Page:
Voices for Biodiversity

Connecting with Biodiversity Using Macro Photography

In a  2013  article published by American Entomologist, a trio of authors contemplated the importance of macro photography in documenting biodiversity. In their abstract, they summarize: "Digital macrophotography holds potential as a valuable tool for observational studies and experiments in entomology and ecology.” They continue by describing the benefits of digital macro photography to the scientific community, writing that"Creating a digital collection promotes accuracy of identification, facilitates researchers' familiarity with the insects (especially undergraduates learning to identify insects), minimizes specimen collection, and allows outreach to the local community." 

 As a conservation photographer, I couldn't agree more. Macro photography is a way for people to connect with the world around them, and the small (and often-forgotten) species that make up the ecosystems that we all know and love. It provides a way to slow down, look closer and appreciate the details in these little microcosms that make up life as we know it. The amount of biodiversity at this scale never ceases to amaze me, and I never seem to visit the same place twice when looking through a macro lens. Even if you aren’t a photographer, keep a hand-lens with you so you can stop and enjoy the details in nature anywhere you go!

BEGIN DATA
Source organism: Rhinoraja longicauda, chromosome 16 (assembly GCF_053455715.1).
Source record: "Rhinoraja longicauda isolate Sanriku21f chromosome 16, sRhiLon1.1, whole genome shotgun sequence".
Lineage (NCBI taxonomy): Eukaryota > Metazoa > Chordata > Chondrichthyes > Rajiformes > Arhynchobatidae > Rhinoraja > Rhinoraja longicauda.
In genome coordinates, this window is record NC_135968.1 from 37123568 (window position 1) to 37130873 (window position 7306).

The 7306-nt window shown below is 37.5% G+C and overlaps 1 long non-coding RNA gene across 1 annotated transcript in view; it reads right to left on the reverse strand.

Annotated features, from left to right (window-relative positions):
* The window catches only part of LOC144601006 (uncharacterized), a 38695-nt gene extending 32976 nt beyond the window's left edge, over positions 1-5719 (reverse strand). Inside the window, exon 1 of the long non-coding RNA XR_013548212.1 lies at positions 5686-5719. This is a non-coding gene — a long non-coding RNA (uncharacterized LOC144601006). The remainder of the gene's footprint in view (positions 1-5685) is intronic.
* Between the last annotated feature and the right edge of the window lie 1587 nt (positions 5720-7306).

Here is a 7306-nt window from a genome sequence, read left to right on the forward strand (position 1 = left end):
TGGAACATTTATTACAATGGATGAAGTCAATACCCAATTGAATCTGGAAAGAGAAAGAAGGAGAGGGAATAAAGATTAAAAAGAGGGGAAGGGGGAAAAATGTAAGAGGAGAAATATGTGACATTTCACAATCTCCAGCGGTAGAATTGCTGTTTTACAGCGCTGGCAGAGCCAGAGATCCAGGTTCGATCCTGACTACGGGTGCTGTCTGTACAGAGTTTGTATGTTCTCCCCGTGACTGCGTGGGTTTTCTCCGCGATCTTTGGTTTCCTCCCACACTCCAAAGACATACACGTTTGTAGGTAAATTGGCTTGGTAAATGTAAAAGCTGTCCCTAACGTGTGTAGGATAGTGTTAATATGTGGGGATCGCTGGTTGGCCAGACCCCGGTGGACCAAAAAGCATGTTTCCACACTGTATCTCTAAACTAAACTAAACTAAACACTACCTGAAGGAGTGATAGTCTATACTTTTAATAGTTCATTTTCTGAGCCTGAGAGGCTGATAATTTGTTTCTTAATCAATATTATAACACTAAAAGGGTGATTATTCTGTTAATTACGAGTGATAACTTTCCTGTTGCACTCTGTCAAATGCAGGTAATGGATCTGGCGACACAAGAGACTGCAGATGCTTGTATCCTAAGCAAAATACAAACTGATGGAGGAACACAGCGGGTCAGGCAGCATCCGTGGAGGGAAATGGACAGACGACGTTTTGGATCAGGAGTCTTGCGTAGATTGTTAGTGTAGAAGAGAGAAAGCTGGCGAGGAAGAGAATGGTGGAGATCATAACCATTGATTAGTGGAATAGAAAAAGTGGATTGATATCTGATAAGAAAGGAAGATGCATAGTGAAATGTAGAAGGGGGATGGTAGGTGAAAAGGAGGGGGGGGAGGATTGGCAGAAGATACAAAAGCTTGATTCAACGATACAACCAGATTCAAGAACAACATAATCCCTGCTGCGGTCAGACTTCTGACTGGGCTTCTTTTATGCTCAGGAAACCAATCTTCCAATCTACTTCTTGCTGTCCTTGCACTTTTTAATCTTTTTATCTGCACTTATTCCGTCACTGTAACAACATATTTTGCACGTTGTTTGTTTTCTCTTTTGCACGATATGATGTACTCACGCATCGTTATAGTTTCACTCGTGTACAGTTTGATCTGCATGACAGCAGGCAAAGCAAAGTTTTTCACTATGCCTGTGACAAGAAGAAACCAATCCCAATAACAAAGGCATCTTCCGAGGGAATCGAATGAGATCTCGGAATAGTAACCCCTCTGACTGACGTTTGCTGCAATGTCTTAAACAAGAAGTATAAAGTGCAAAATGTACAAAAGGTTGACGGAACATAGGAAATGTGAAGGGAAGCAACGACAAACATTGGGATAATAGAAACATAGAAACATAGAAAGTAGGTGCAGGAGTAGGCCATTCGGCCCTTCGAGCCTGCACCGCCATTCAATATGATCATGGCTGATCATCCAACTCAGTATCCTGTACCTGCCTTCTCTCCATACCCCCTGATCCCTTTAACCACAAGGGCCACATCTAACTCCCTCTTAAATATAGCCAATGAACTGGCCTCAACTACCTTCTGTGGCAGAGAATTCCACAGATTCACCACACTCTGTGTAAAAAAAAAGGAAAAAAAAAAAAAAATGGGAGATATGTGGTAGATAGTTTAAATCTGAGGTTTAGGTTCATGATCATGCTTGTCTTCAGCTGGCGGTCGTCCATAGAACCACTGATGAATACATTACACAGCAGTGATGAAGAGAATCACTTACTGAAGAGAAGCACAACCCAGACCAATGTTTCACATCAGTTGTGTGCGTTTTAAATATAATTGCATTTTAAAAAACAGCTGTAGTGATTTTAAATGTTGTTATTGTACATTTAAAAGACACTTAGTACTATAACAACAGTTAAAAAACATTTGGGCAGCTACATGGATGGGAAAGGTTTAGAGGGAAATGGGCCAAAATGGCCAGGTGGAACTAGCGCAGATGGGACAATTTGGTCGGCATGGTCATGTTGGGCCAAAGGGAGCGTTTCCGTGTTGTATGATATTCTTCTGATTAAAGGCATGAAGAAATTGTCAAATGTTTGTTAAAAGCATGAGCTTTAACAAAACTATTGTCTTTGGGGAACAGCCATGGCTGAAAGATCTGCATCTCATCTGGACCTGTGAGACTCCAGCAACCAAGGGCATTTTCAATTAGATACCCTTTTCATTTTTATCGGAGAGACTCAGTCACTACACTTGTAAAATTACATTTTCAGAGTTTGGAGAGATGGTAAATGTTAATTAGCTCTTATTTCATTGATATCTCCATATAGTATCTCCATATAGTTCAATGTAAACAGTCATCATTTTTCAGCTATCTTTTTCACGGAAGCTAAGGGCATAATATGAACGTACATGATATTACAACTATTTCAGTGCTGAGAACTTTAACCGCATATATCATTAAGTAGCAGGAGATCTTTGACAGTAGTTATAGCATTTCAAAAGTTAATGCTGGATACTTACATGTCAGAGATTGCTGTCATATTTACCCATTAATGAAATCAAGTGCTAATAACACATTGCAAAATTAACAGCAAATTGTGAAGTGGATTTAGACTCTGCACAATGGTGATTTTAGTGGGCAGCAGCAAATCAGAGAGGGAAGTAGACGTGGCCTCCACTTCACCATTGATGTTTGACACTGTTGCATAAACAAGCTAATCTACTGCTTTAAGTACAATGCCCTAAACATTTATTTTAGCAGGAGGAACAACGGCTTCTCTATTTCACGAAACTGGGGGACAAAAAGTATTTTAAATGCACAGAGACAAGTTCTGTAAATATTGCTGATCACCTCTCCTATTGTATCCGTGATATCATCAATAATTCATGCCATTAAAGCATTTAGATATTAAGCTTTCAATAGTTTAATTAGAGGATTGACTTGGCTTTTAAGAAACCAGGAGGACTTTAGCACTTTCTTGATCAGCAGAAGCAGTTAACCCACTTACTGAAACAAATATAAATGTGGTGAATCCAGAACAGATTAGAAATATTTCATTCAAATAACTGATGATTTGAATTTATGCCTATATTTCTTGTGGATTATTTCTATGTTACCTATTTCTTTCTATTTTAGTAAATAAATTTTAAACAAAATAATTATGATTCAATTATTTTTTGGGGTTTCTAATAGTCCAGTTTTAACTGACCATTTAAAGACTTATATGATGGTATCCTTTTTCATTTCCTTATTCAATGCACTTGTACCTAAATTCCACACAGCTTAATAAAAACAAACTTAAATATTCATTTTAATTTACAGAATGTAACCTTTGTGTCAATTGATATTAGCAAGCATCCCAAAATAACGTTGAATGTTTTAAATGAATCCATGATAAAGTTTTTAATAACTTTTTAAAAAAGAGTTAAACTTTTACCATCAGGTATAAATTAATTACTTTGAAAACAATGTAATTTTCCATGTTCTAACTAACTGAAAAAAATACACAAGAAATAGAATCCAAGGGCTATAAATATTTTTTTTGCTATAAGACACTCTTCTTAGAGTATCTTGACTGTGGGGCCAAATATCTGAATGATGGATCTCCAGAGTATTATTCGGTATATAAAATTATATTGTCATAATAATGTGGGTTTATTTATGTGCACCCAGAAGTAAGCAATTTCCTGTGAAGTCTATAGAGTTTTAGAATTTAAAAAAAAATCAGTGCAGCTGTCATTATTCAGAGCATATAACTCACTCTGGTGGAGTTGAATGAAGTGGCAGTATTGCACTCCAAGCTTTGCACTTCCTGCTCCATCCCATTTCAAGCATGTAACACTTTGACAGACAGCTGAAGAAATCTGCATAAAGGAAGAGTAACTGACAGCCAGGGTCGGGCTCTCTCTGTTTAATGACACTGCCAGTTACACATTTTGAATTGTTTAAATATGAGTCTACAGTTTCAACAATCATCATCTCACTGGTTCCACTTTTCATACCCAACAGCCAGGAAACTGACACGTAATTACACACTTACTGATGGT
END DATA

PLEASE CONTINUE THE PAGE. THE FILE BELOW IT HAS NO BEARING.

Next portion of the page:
Photo 1: Wondrous Woodlouse: An isopod crustacean (also known as a woodlouse, roly poly or pill-bug) explores the depths of a thick mat of moss on the surface of a forest floor. About as wide as a pencil's eraser, isopods are crucial to soil ecosystem health  recycling dead organic matter back into the soil, and absorbing heavy metals. 

Photo 2: Apothecia Array: Upon closer inspection, a tree trunk in the Appalachian Mountains reveals a world of color, shapes and organisms that exist right beneath our noses. Lichens such asthis green foliose lichen with brown apothecia (reproductive structures) can be found on every continent! With around 20,000 species worldwide, these ecological underdogs play some very important roles in ecology, cultures, medicine and more. 

Photo 3: Water Drop Worlds: A spider the size of a grain of sea salt rests beneath a dew-kissed web that’s stilted between tiny blades of grass beside a lake. 

Photo 4: Jumping Spider: A male green magnolia jumping spider explores the underside of an oak leaf in a forest. 

Photo 5: A Tiny Forest: A backlit forest of Cladonia lichens growon a thick mat of moss in Western North Carolina. Lichens are very important (yet often overlooked) organisms with a plethora of benefits  from carbon sequestration to anti-cancer properties in some species.

 

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Matthew Cicanese
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